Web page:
Are they happy living here? I asked. Of course not! Jamal promptly replied. Ask them please. I urged. He did what I demanded and then told me that the lady was satisfied with the living conditions in general but the only problem was that the house was way too small. She had three sons and the oldest had already reached the age for marriage. Without a separate wedding room, however, nobody would marry him. So the woman hoped that the old house would be demolished and they would receive the reallocation compensation (1,500 AZN per square metre according to local media reports – Ed.) for a more spacious one.
The woman served us tea. I detected something suspicious drifting in the water. Seeing their hospitality, however, I finished it. Then we carried on our exploration by waving goodbye to these friendly people.
For some time, there was nothing but silence between Jamal and I. We passed a mosque and stepped inside. The sun hid behind the clouds and it cooled down a little bit. He told me something about the religion and the madrassa nearby. Jamal, you know, I am now a journalist. I need to be objective. I want to see and hear the facts. Can you understand? I explained, before we moved on. He nodded.
As we quickly passed an old building, I glimpsed a man standing in front of a door wearing a faded indigo shirt, trousers and silver necklace. He was swiping his phone swiftly while smoking elegantly, a sense of solemnity on his face. He worked in the media and shared the building with 20 other people who were his family and friends. It had a history of 205 years.
I was born here and have so many good memories in Sovetski, he showed us around his courtyard and said, revealing a smile that was barely visible on his face.
During Novruz, we gathered in the yard and jumped over the bonfire for good luck in the upcoming new year. The mosque was nearby and the whole family always went there to pray together. Everyone was familiar with each other in the neighbourhood and as soon as someone got sick, all the others went to see him with medicine and regards.
I love living here, he later added, life is convenient in the city centre. We are close to the metro. The building was built with big stones and won’t fall down. If it isn’t demolished, I’ll never move out. I felt heartbroken to see all the buildings being torn down, not only because of my childhood memories, but also because, when our future generations ask us about our history, we don’t know how to answer without them.
Shall I meet you again sometime if I have further questions? I asked. You may come anytime within two months. After that, I will probably have to move out, he answered.
I went back after the summer vacation, months later. That area was already razed to the ground and the man was nowhere to be traced.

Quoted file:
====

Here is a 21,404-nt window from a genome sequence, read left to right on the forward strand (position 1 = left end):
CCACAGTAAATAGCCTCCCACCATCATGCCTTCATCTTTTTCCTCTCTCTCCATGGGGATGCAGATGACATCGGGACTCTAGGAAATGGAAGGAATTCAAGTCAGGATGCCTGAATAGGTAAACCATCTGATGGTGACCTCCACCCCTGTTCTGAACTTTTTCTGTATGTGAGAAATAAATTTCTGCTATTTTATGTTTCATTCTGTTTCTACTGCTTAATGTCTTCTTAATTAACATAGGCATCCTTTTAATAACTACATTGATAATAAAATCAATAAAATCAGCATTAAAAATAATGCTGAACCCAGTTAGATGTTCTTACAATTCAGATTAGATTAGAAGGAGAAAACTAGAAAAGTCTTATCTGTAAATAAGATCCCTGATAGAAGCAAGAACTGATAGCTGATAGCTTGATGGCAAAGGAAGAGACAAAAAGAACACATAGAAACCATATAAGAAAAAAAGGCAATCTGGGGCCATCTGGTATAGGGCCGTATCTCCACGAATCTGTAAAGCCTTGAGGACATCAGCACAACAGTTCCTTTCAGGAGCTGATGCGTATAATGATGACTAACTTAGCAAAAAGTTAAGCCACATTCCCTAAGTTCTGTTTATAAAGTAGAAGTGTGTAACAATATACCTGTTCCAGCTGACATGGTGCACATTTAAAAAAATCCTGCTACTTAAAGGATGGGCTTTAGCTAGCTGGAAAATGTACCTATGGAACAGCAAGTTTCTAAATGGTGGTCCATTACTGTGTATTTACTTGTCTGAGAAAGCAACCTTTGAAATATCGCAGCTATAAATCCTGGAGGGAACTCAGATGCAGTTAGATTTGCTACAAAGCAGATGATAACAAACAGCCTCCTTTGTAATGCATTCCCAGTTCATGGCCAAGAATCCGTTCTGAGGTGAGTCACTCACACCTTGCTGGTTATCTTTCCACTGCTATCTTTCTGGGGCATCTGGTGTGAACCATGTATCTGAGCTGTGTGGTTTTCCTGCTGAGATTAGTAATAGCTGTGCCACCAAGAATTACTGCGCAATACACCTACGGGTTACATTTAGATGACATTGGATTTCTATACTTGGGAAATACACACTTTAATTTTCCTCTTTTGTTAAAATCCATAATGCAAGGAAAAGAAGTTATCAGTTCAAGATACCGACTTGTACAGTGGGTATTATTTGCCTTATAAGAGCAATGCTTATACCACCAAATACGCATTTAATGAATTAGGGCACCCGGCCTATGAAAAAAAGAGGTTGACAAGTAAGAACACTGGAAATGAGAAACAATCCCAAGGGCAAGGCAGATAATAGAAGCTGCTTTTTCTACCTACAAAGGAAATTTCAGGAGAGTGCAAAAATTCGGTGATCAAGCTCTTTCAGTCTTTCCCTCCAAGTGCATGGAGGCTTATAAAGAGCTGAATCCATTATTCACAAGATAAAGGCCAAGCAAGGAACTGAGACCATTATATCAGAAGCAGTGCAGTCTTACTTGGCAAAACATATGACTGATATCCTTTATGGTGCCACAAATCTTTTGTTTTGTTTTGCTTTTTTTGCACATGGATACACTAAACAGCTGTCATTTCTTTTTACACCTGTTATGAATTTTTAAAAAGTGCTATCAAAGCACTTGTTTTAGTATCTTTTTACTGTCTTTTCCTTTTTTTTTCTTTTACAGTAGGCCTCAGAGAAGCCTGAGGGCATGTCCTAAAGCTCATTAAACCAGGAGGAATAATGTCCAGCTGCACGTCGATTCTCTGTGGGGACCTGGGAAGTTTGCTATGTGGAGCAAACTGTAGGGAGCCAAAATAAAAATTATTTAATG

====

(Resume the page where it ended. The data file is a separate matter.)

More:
Sovetski as it is
People carried vegetables and fruits coming back from work, smiling at us as they passed by. Some even said “hello” to us in Chinese
Having met the man in the indigo shirt, we sat on a big stone for a rest. A woman was watching her child playing nearby with two other kids. My son attends school in the neighbourhood. Life is convenient here. Just the houses are too old. We would love to continue our life here if the houses could be renovated, the woman told us.
It was getting dark then. The gleam of the setting sun reflected across the pink cheeks of the frolicking children. People carried vegetables and fruits coming back from work, smiling at us as they passed by. Some even said “hello” to us in Chinese.
Have you changed your view on Sovetski after today’s interview, even a little bit? I asked Jamal. Yes, he smiled, looking into the far distance. I smiled too. I felt a sense of relief. Stereotypes usually stem from ignorance. If I could change the prejudice of even one person, it is worthwhile. My ultimate goal in doing the research and writing this article is simply to allow more people to see Sovetski as it is.
Currently, construction of the roads is mostly done, making it quicker to get from A to B in the city centre. Trees are set to be planted on 23 hectares of land to improve ecological conditions there too and the second phase of redevelopment will begin soon with more old housing to be cleared between Nariman Avenue and Qutqashinli Street. And even though by 2030, according to the 2011 plan, Sovetski should be well integrated into the contemporary 21st-century face of Baku, I am pleased to have discovered this unique neighbourhood as it once was.About the author: Wu Hui is a teacher of Chinese language at Baku State University sent by China’s Minnan Science & Technology Institute via the Hanban programme.